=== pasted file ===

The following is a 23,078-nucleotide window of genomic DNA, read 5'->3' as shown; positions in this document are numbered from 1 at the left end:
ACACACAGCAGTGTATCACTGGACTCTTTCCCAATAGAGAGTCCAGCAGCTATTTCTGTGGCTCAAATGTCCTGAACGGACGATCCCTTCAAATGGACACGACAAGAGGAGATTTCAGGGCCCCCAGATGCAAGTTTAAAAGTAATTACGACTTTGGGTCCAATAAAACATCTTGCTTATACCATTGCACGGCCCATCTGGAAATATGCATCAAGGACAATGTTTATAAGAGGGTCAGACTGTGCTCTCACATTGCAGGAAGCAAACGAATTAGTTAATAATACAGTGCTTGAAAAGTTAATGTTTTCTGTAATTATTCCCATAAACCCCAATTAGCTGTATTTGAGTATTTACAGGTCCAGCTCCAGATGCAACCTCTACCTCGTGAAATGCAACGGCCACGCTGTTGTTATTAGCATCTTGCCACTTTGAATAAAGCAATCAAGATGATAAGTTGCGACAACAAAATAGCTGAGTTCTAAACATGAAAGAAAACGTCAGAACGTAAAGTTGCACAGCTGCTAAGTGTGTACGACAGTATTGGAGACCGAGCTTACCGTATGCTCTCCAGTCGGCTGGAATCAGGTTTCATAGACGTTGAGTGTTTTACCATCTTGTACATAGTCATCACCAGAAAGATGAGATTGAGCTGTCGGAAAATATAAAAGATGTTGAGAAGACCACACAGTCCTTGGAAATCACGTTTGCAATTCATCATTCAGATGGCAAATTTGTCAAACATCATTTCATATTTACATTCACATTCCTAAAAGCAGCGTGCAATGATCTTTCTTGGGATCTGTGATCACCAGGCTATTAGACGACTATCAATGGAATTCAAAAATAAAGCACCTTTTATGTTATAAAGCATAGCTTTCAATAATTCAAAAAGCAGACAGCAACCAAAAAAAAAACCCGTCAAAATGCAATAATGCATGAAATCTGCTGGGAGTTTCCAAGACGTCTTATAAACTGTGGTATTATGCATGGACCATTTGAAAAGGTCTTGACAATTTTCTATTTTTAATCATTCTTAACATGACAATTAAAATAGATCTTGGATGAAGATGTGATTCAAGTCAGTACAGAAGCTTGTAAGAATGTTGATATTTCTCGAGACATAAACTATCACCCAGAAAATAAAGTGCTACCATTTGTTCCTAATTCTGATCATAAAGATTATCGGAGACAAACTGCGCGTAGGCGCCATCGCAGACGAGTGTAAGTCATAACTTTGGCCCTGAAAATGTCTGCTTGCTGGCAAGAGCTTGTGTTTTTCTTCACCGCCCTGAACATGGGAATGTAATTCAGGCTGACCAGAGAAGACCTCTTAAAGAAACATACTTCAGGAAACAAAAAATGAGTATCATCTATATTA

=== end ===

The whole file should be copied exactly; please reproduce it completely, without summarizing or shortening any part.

The following is a 23,078-nucleotide window of genomic DNA, read 5'->3' as shown; positions in this document are numbered from 1 at the left end:
ACACACAGCAGTGTATCACTGGACTCTTTCCCAATAGAGAGTCCAGCAGCTATTTCTGTGGCTCAAATGTCCTGAACGGACGATCCCTTCAAATGGACACGACAAGAGGAGATTTCAGGGCCCCCAGATGCAAGTTTAAAAGTAATTACGACTTTGGGTCCAATAAAACATCTTGCTTATACCATTGCACGGCCCATCTGGAAATATGCATCAAGGACAATGTTTATAAGAGGGTCAGACTGTGCTCTCACATTGCAGGAAGCAAACGAATTAGTTAATAATACAGTGCTTGAAAAGTTAATGTTTTCTGTAATTATTCCCATAAACCCCAATTAGCTGTATTTGAGTATTTACAGGTCCAGCTCCAGATGCAACCTCTACCTCGTGAAATGCAACGGCCACGCTGTTGTTATTAGCATCTTGCCACTTTGAATAAAGCAATCAAGATGATAAGTTGCGACAACAAAATAGCTGAGTTCTAAACATGAAAGAAAACGTCAGAACGTAAAGTTGCACAGCTGCTAAGTGTGTACGACAGTATTGGAGACCGAGCTTACCGTATGCTCTCCAGTCGGCTGGAATCAGGTTTCATAGACGTTGAGTGTTTTACCATCTTGTACATAGTCATCACCAGAAAGATGAGATTGAGCTGTCGGAAAATATAAAAGATGTTGAGAAGACCACACAGTCCTTGGAAATCACGTTTGCAATTCATCATTCAGATGGCAAATTTGTCAAACATCATTTCATATTTACATTCACATTCCTAAAAGCAGCGTGCAATGATCTTTCTTGGGATCTGTGATCACCAGGCTATTAGACGACTATCAATGGAATTCAAAAATAAAGCACCTTTTATGTTATAAAGCATAGCTTTCAATAATTCAAAAAGCAGACAGCAACCAAAAAAAAAACCCGTCAAAATGCAATAATGCATGAAATCTGCTGGGAGTTTCCAAGACGTCTTATAAACTGTGGTATTATGCATGGACCATTTGAAAAGGTCTTGACAATTTTCTATTTTTAATCATTCTTAACATGACAATTAAAATAGATCTTGGATGAAGATGTGATTCAAGTCAGTACAGAAGCTTGTAAGAATGTTGATATTTCTCGAGACATAAACTATCACCCAGAAAATAAAGTGCTACCATTTGTTCCTAATTCTGATCATAAAGATTATCGGAGACAAACTGCGCGTAGGCGCCATCGCAGACGAGTGTAAGTCATAACTTTGGCCCTGAAAATGTCTGCTTGCTGGCAAGAGCTTGTGTTTTTCTTCACCGCCCTGAACATGGGAATGTAATTCAGGCTGACCAGAGAAGACCTCTTAAAGAAACATACTTCAGGAAACAAAAAATGAGTATCATCTATATTA